Vegetation Management Program
In 2021, our contractor, Asplundh, will be trimming rights-of-ways in Germfask, Portage, Garfield, Hudson, Newton, Inwood, Thompson, Hiawatha and Garden townships through the spring and summer.
Tree care professionals contracted by Cloverland Electric Cooperative use ‘directional’ pruning techniques. These techniques were developed by the National Arborist Association and are published by the American National Standards Institute (ANSI).
Directional pruning removes entire branches and limbs back to the main trunk of the tree, where trees normally shed them. By using this practice, future tree growth is directed away from power lines and attached re-growth is minimized. Directional pruning takes advantage of strong points in the tree’s structure. Branches growing away from electric lines or facilities with adequate line clearance are usually left undisturbed. Directional pruning does not harm the tree’s natural defense systems and other natural processes that protect the tree from decay and aggressive re-sprouting.
Directionally pruned trees may appear misshapen. In the long run, however, such trees are less susceptible to pest and decay problems and less likely to drop branches and cause damage during storms. In fact, compared to other methods such as topping, stubbing, or pollarding, directional pruning is better for the protection of the tree’s health. Where severe pruning is necessary to obtain satisfactory clearance, the tree may be selected for removal.
Update — In June 2019, Cloverland’s board of directors voted to discontinue using herbicide until further notice.
In 2019, Thunder Bay Tree Service contractors plan to apply a different herbicide mix that does not contain glyphosate. This change was through the direction of the cooperative. 94% of this product mixture is water and expected to yield the same results as other herbicides. It is also not classified as a hazardous substance or mixture according to the Occupational Safety and Health Administration Hazard Communication Standard. The herbicide will be selectively applied to woody plants and broadleaf weeds using backpack style hand pump sprayers. Low volume applications will take place from May to October.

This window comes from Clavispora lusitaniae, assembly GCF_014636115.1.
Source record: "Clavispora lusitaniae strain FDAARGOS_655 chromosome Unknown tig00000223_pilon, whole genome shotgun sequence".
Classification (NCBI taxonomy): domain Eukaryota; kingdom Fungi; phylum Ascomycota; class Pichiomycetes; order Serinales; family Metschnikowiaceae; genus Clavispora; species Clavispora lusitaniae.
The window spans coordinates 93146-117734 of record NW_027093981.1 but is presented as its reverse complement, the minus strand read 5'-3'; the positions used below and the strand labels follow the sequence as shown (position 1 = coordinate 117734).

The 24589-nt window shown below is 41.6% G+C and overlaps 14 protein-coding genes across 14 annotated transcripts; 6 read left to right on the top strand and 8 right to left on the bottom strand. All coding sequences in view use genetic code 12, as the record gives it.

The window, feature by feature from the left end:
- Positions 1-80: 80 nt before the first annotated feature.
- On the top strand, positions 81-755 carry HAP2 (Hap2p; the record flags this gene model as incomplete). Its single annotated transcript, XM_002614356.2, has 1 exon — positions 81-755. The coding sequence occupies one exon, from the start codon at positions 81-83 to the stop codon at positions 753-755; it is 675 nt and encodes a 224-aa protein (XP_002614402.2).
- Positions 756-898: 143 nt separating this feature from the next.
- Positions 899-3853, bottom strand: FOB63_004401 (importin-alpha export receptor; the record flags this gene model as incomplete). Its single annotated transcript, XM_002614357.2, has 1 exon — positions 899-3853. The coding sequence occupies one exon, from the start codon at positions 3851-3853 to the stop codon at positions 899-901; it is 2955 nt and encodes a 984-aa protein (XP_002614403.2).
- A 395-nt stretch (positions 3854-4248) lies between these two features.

This herbicide contains Garlon 3A(5%) by Dow Agrosciences, Escort XP TM Herbicide by Dupont (0.25%), MILESTONE by Dow Agrosciences (0.09%), and Elite platinum (0.5%).
- Garlon Safety Data Sheet (PDF) and Garlon Product Label (PDF)
- Escort XP TM Safety Data Sheet (PDF) and Escort XP TM Product Label (PDF)
- MILESTONE Safety Data Sheet (PDF) and MILESTONE Product Label (PDF)
- Elite Platinum Safety Data Sheet (PDF) and Elite Platinum Product Label (PDF)
Years of experience and studies show the safest and most efficient way to keep electric rights-of-way clear of trees and brush is through the careful use of herbicides. Cloverland uses a selective herbicide program that assures safe and easy access for our service and maintenance needs while preserving natural surroundings – including wildlife habitat – for all to enjoy.
With less competition for moisture, sunlight, and nutrients, a meadow-like setting filled with beneficial grasses and wildflowers thrives. Studies show these types of programs enhances wildlife habitat by promoting grasses, low growing shrubs, and other ground cover preferred by birds, deer, and other small animals.
The herbicides used work on enzymes found only within plants, not people or animals. These compounds enter through leaves and stems to control the plant from the inside. What’s more, the products we use have undergone years of testing. The EPA approves such products for use only after determining they will not adversely affect people, animals, or the environment when properly applied.